For example, Zinedine Zidane left Juventus for Real Madrid in 1999 for € 78 million, an unheard-of amount at the time, whereas he had been transferred from Bordeaux to Turin in 1994 for just € 3.5 million. However, the record termination fee comes from the 2017 transfer of Neymar from Barcelona to PSG for € 222 million. Overall, transfer spending rose from € 403 million in 1994-55 to € 1.7 billion in 1999-2000, then to € 3 billion in 2010-11 and to € 8 billion in 2017-18, a 20-fold increase from pre-Bosman to post-Bosman.

Moreover, the liberal functioning of the players' market has been accompanied by a speculative practice by clubs wishing to make substantial capital gains from the increasing number of transfers. Most clubs are indeed counting on a resale before the end of the contract, within a fairly short time, either to make up deficits to meet certain accounting obligations, or more rarely to make a profit and distribute dividends to shareholders. The frequent signing of long-term contracts is a method of circumventing the Bosman ruling, as the original deadline is never reached since the transfer price depends on the number of years of the contract remaining.

The free movement of footballers has given rise to a sharp increase in demand from clubs, which has contributed to inflation in the remuneration demanded by players, who are more frequently solicited for their services than in the past and take advantage of transfers to negotiate salary increases. Indeed, if a player wants to leave his club before the end of his contract, he has the means through pressure to obtain his agreement. By playing poorly, he weakens the competitive potential of his team and reduces the value of the early termination fee that his club will receive. This balance of power is almost always concluded in favour of the athletes, helped by their agents, who are paid in the form of commissions calculated as a percentage of the transactions. Between 1997 and 2007, footballers' salaries rose by 235 % in the five main leagues (Germany, England, Spain, France and Italy).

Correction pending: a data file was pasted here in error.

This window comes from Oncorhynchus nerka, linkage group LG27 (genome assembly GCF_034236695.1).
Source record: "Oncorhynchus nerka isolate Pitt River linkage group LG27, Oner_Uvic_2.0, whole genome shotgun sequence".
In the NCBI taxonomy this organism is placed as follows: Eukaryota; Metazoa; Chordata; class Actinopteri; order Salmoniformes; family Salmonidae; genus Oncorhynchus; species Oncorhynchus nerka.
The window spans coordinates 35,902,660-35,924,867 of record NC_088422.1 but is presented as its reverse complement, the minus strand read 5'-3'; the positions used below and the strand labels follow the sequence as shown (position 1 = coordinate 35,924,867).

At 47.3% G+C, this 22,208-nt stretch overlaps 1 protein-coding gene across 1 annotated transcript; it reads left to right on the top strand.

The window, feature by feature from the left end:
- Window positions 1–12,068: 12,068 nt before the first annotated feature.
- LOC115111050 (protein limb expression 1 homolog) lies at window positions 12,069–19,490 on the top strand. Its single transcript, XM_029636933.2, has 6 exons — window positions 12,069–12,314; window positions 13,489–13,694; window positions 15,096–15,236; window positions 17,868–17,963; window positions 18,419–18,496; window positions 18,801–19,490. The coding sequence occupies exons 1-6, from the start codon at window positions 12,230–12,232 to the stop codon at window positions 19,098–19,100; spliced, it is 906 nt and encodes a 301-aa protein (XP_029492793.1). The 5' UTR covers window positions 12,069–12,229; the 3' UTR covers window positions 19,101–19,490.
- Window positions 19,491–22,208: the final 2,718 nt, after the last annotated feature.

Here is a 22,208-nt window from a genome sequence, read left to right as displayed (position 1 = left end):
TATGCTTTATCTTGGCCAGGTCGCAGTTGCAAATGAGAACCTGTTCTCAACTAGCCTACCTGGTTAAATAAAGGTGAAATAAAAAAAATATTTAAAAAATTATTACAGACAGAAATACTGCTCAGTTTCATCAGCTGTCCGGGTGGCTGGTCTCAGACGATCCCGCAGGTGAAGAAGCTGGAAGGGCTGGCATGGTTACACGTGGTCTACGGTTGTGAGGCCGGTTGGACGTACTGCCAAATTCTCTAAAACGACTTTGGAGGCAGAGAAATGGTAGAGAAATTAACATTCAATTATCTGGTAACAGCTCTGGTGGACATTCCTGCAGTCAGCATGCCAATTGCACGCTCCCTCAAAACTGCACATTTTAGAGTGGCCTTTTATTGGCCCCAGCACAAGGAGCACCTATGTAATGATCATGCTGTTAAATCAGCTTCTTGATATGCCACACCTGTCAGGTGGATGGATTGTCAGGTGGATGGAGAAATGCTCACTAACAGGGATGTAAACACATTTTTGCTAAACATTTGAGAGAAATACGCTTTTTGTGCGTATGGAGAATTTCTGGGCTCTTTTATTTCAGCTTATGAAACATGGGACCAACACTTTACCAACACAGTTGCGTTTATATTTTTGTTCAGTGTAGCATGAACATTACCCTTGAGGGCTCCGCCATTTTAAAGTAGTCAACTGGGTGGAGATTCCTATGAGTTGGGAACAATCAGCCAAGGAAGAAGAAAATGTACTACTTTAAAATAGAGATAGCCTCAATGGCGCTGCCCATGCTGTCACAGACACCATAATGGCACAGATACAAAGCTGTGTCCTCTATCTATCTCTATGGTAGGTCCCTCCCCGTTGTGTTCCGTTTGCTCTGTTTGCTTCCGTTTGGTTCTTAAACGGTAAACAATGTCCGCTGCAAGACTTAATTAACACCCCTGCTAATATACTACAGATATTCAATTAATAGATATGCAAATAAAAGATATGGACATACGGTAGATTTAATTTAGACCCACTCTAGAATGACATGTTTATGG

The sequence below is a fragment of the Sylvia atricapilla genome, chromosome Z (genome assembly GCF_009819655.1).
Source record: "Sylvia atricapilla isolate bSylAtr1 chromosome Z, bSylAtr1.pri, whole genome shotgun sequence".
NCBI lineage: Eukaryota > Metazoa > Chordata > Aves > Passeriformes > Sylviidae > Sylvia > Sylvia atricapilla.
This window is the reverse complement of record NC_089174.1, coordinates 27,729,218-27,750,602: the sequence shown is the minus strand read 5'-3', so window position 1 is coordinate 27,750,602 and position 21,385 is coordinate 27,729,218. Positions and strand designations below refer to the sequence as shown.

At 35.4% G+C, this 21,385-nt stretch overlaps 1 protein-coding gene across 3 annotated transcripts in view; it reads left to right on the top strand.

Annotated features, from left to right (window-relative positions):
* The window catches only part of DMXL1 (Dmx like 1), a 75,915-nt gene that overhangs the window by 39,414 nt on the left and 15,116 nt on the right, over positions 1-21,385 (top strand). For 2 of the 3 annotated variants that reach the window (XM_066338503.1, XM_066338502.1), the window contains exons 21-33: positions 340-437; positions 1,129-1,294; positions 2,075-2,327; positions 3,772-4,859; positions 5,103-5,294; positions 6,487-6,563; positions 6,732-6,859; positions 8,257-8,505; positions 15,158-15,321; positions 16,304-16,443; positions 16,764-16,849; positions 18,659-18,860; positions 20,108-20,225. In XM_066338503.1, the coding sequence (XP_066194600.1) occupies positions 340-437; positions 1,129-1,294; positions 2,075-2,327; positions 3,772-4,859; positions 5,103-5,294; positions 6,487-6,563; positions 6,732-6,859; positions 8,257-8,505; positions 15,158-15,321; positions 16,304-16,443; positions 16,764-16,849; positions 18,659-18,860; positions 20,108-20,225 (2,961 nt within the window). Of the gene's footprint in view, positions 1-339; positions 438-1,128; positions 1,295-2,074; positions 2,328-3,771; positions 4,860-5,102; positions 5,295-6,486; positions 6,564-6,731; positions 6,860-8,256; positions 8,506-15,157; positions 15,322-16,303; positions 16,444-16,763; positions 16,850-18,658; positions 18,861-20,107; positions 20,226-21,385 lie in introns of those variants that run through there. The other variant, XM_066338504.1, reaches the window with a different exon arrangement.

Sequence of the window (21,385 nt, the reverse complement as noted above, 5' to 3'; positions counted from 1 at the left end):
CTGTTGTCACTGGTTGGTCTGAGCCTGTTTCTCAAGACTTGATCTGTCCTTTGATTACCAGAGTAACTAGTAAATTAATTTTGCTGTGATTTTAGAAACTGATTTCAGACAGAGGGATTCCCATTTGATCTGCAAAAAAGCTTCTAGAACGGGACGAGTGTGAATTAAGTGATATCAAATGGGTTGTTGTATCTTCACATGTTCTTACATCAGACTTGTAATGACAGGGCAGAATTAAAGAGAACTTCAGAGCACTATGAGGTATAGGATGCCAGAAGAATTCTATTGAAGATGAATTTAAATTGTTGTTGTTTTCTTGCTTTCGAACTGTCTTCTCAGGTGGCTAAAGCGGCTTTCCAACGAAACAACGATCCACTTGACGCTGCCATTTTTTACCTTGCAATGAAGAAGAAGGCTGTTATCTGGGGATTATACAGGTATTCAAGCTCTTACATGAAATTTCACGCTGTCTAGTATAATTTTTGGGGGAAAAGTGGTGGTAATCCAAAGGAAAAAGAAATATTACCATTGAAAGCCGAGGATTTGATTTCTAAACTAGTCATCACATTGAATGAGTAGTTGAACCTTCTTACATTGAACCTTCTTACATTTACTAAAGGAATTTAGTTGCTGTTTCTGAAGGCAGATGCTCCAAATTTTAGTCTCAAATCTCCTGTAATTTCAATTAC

For superstars, the increase in income has accelerated exponentially because they alone, in a position of a virtual monopoly of the supply of their talent, can bring into play the competition between the big clubs that have benefited from the considerable increase in TV rights. As a result, the number of footballers included in the world's 50 highest earners is increasing. In 2021, it included ten players - three of them in the top ten, with Lionel Messi (107 million euros) in second place, Cristiano Ronaldo (99 million euros) in third place and Neymar (78 million euros) in sixth place - who were not included at all in the previous ranking.

The deregulation of professional sport has also resulted in an excessive concentration of economic resources in a small number of leagues and clubs, as three indicators show: 90 % of salary increases, 85 % of transfer fees and 75 % of profits in this area are attributable to the five main European leagues (2017-2018 season) [UEFA, 2020]. Yet, the financialisation of professional sport alters the singularity of competition. The promotion of the uncertainty of the result - a fundamental sporting principle - likely requires strong regulation to balance the economic resources between the clubs, and thus strengthen their competitiveness.